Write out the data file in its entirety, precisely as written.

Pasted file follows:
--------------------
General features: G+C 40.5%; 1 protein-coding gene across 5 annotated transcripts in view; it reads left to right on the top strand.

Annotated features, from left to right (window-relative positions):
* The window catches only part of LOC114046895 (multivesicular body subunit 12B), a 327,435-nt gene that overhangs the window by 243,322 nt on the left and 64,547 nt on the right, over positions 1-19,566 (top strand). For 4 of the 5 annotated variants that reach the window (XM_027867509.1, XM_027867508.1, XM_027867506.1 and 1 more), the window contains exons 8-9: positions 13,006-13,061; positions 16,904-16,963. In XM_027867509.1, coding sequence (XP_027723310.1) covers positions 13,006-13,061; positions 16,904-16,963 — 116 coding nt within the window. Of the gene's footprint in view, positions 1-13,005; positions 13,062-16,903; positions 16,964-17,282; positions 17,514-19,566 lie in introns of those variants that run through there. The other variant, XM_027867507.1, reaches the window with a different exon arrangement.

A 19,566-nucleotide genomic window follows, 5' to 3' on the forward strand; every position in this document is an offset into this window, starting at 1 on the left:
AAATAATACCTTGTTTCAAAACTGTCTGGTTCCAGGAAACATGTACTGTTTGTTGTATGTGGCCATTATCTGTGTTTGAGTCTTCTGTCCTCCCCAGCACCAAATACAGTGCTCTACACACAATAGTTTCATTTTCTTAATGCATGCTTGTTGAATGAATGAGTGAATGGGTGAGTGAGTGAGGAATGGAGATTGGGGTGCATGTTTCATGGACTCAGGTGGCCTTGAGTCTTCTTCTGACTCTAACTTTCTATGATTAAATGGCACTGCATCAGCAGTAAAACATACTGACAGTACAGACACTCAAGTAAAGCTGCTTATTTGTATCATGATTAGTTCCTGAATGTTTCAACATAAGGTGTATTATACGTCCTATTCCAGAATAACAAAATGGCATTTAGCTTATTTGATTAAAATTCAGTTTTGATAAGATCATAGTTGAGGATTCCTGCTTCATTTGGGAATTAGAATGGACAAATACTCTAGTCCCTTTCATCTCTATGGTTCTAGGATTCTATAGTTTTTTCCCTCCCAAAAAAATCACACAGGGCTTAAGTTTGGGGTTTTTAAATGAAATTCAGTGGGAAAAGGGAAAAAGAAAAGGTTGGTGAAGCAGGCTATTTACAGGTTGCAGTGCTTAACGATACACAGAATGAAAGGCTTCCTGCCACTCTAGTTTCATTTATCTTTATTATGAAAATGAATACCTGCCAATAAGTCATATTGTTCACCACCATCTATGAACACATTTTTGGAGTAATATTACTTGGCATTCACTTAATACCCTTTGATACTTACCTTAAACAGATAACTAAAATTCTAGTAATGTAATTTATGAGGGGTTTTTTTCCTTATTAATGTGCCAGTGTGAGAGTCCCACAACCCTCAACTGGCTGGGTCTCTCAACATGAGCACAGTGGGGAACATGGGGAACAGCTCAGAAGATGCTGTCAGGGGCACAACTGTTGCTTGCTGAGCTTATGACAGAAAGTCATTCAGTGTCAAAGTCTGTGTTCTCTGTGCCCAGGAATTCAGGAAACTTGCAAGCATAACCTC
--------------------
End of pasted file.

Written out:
General features: G+C 40.5%; 1 protein-coding gene across 5 annotated transcripts in view; it reads left to right on the top strand.

Annotated features, from left to right (window-relative positions):
* The window catches only part of LOC114046895 (multivesicular body subunit 12B), a 327,435-nt gene that overhangs the window by 243,322 nt on the left and 64,547 nt on the right, over positions 1-19,566 (top strand). For 4 of the 5 annotated variants that reach the window (XM_027867509.1, XM_027867508.1, XM_027867506.1 and 1 more), the window contains exons 8-9: positions 13,006-13,061; positions 16,904-16,963. In XM_027867509.1, coding sequence (XP_027723310.1) covers positions 13,006-13,061; positions 16,904-16,963 — 116 coding nt within the window. Of the gene's footprint in view, positions 1-13,005; positions 13,062-16,903; positions 16,964-17,282; positions 17,514-19,566 lie in introns of those variants that run through there. The other variant, XM_027867507.1, reaches the window with a different exon arrangement.

A 19,566-nucleotide genomic window follows, 5' to 3' on the forward strand; every position in this document is an offset into this window, starting at 1 on the left:
AAATAATACCTTGTTTCAAAACTGTCTGGTTCCAGGAAACATGTACTGTTTGTTGTATGTGGCCATTATCTGTGTTTGAGTCTTCTGTCCTCCCCAGCACCAAATACAGTGCTCTACACACAATAGTTTCATTTTCTTAATGCATGCTTGTTGAATGAATGAGTGAATGGGTGAGTGAGTGAGGAATGGAGATTGGGGTGCATGTTTCATGGACTCAGGTGGCCTTGAGTCTTCTTCTGACTCTAACTTTCTATGATTAAATGGCACTGCATCAGCAGTAAAACATACTGACAGTACAGACACTCAAGTAAAGCTGCTTATTTGTATCATGATTAGTTCCTGAATGTTTCAACATAAGGTGTATTATACGTCCTATTCCAGAATAACAAAATGGCATTTAGCTTATTTGATTAAAATTCAGTTTTGATAAGATCATAGTTGAGGATTCCTGCTTCATTTGGGAATTAGAATGGACAAATACTCTAGTCCCTTTCATCTCTATGGTTCTAGGATTCTATAGTTTTTTCCCTCCCAAAAAAATCACACAGGGCTTAAGTTTGGGGTTTTTAAATGAAATTCAGTGGGAAAAGGGAAAAAGAAAAGGTTGGTGAAGCAGGCTATTTACAGGTTGCAGTGCTTAACGATACACAGAATGAAAGGCTTCCTGCCACTCTAGTTTCATTTATCTTTATTATGAAAATGAATACCTGCCAATAAGTCATATTGTTCACCACCATCTATGAACACATTTTTGGAGTAATATTACTTGGCATTCACTTAATACCCTTTGATACTTACCTTAAACAGATAACTAAAATTCTAGTAATGTAATTTATGAGGGGTTTTTTTCCTTATTAATGTGCCAGTGTGAGAGTCCCACAACCCTCAACTGGCTGGGTCTCTCAACATGAGCACAGTGGGGAACATGGGGAACAGCTCAGAAGATGCTGTCAGGGGCACAACTGTTGCTTGCTGAGCTTATGACAGAAAGTCATTCAGTGTCAAAGTCTGTGTTCTCTGTGCCCAGGAATTCAGGAAACTTGCAAGCATAACCTC